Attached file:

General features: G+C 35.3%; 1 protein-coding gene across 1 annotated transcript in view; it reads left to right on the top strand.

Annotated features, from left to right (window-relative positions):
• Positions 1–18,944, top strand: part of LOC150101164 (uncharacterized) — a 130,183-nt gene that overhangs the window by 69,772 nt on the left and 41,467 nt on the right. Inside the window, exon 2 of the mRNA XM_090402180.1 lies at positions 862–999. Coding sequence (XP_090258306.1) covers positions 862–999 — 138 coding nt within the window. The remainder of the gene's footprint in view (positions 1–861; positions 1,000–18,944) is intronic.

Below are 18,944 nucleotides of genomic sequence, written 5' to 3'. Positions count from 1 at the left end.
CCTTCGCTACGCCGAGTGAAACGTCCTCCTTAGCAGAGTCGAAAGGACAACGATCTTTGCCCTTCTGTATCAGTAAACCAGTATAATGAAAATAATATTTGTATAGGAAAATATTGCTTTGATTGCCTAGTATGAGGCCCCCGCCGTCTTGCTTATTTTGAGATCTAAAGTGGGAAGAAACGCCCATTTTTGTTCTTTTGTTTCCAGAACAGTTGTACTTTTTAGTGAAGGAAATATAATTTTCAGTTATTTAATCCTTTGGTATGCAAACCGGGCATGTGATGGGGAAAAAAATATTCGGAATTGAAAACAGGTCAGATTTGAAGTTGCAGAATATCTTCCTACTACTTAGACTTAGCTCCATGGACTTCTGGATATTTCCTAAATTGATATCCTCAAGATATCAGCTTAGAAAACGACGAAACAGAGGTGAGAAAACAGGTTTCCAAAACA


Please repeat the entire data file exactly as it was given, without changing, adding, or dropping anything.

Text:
General features: G+C 35.3%; 1 protein-coding gene across 1 annotated transcript in view; it reads left to right on the top strand.

Annotated features, from left to right (window-relative positions):
• Positions 1–18,944, top strand: part of LOC150101164 (uncharacterized) — a 130,183-nt gene that overhangs the window by 69,772 nt on the left and 41,467 nt on the right. Inside the window, exon 2 of the mRNA XM_090402180.1 lies at positions 862–999. Coding sequence (XP_090258306.1) covers positions 862–999 — 138 coding nt within the window. The remainder of the gene's footprint in view (positions 1–861; positions 1,000–18,944) is intronic.

Below are 18,944 nucleotides of genomic sequence, written 5' to 3'. Positions count from 1 at the left end.
CCTTCGCTACGCCGAGTGAAACGTCCTCCTTAGCAGAGTCGAAAGGACAACGATCTTTGCCCTTCTGTATCAGTAAACCAGTATAATGAAAATAATATTTGTATAGGAAAATATTGCTTTGATTGCCTAGTATGAGGCCCCCGCCGTCTTGCTTATTTTGAGATCTAAAGTGGGAAGAAACGCCCATTTTTGTTCTTTTGTTTCCAGAACAGTTGTACTTTTTAGTGAAGGAAATATAATTTTCAGTTATTTAATCCTTTGGTATGCAAACCGGGCATGTGATGGGGAAAAAAATATTCGGAATTGAAAACAGGTCAGATTTGAAGTTGCAGAATATCTTCCTACTACTTAGACTTAGCTCCATGGACTTCTGGATATTTCCTAAATTGATATCCTCAAGATATCAGCTTAGAAAACGACGAAACAGAGGTGAGAAAACAGGTTTCCAAAACA